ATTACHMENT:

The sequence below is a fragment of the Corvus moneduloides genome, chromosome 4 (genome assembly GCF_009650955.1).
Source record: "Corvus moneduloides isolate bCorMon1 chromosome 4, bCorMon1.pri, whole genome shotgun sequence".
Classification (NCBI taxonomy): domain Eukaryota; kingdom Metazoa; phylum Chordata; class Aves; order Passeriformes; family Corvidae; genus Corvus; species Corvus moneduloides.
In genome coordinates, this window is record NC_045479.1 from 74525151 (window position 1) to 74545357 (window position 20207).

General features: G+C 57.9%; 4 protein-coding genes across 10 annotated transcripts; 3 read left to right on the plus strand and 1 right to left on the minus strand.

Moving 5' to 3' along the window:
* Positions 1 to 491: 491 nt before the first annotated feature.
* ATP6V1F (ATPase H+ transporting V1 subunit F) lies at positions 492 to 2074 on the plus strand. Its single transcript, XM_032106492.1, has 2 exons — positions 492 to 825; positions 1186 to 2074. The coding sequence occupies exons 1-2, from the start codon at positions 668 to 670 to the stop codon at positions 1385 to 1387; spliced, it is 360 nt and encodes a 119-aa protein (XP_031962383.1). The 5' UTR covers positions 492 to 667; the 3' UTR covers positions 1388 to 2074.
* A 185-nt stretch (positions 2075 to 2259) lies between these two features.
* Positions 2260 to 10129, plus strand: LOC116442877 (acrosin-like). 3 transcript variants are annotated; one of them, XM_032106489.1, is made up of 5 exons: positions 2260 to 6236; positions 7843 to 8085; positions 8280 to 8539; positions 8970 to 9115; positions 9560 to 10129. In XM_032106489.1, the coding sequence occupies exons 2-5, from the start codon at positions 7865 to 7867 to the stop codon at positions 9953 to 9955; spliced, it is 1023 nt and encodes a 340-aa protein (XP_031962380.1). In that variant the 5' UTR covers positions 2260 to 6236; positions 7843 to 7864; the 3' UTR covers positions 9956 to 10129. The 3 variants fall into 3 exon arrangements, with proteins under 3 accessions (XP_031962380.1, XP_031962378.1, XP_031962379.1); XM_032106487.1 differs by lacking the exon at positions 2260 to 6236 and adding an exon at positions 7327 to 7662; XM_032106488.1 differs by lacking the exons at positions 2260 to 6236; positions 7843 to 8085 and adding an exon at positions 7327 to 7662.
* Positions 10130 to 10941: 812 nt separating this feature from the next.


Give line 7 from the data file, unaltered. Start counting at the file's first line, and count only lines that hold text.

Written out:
* Positions 1 to 491: 491 nt before the first annotated feature.